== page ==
Could this be just another of the on-going draft and personnel circling of the wagons that have marred Steve Keim’s tenure as GM and have consistently set the team backwards?
Part of this personnel problem is due to having 3 head coaches in 3 consecutive years—-as each head coach has his own preferences in terms of personnel.
One would think that Kenyan Drake would be very indebted to Kliff Kingsbury for being the 1st NFL head coach to feature him as the bell cow RB. Drake said in this interview with NBC before the Super Bowl that his success in Arizona was thanks to “having the pieces” around hm to help him be successful—-that Kyler Murray creates holes for RBs because teams are reluctant to blitz him and they are so worried about him running the ball, it makes for wider holes for the RB.
But—-given the chance by NBC to offer some praise for Kingsbury and Kingsbury’s offense—-Drake, at least in terms of what he didn’t say—-fumbled the ball.
When asked to describe his former head coaches in single words or phrases—-here were Drake’s answers:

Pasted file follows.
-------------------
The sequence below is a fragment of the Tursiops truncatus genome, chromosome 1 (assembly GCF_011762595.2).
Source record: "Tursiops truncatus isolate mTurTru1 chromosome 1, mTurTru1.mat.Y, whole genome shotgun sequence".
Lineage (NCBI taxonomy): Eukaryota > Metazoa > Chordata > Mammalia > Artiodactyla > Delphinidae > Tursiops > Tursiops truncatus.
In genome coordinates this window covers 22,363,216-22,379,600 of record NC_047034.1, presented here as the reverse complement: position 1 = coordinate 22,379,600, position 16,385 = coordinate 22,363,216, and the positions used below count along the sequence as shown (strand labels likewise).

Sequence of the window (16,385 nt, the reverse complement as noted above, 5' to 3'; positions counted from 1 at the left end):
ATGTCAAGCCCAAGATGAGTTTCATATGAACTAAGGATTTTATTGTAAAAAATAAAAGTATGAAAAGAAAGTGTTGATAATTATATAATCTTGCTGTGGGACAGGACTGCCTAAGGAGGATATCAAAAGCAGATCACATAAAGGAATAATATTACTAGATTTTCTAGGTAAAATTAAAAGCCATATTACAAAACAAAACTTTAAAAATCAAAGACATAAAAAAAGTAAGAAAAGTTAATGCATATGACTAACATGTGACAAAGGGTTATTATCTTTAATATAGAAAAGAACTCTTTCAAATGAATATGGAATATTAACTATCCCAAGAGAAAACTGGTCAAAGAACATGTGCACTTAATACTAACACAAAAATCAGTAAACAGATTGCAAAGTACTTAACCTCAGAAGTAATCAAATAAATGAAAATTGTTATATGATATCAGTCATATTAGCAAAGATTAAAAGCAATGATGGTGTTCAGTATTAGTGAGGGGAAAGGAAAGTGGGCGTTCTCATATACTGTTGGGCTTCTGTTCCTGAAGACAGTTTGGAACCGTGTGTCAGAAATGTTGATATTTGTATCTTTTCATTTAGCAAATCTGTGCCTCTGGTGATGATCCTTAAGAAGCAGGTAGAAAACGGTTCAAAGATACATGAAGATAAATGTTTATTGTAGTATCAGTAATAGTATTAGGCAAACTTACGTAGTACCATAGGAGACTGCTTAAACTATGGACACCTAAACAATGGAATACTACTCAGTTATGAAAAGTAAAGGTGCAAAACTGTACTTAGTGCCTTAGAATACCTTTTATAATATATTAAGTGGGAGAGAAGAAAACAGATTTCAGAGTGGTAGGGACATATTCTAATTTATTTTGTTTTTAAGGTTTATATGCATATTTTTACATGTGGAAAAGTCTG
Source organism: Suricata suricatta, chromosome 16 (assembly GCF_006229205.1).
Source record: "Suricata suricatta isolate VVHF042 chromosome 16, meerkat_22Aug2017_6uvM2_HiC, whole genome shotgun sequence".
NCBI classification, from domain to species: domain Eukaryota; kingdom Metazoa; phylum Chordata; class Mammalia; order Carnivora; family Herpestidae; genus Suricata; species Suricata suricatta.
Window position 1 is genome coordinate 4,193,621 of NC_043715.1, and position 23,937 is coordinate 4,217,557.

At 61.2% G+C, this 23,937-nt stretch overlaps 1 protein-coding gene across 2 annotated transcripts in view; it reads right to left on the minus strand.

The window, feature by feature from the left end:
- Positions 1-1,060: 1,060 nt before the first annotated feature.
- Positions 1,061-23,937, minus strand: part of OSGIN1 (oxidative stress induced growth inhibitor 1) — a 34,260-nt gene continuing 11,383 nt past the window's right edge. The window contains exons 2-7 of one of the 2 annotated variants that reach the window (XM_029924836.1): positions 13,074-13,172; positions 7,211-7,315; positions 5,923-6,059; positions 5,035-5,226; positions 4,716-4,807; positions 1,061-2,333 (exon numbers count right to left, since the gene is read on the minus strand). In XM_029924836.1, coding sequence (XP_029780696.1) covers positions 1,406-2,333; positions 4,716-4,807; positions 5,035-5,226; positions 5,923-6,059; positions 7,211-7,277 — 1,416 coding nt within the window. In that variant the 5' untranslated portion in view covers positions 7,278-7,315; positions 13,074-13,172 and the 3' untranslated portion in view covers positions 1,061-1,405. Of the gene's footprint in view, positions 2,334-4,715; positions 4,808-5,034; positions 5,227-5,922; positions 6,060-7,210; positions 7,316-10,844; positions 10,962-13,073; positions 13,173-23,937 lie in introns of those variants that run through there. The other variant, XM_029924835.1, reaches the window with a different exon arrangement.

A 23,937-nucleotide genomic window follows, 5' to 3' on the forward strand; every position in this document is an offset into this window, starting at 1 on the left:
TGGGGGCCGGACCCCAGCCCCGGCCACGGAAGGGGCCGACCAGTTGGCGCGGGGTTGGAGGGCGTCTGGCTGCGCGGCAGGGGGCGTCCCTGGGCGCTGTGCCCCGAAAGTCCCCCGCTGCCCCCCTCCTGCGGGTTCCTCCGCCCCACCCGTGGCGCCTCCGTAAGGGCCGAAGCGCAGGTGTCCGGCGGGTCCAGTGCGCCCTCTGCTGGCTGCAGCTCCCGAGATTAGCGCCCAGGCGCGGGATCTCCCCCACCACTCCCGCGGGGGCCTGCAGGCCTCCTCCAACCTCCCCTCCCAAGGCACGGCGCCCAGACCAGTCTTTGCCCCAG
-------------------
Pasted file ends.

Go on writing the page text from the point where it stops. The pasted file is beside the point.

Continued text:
Nick Saban: “perfectionist”
Adam Gase: “mad genius”
Brian Flores: “militant mind”
Kliff Kingsbury: “easy going”
If there ever was a non sequitur—-that’s a good one.
Drake when on to describe Kyle Shanahan and Andy Reid as “mad geniuses”...but never gave Kingsbury any serious props. Not one.
Hmmm...the one head coach who put Drake in a star role...
When asked whether he would take into consideration his coaches and teammates in Arizona and the good fit he had in that offense, Drake said that “football is the ultimate team game, so I will consider what teams would surround me with the best pieces, but this is a business and it gives me the opportunity to make a financially secure decision.”
You can see the entire 9 minute interview here, if you wish:
Color me unimpressed.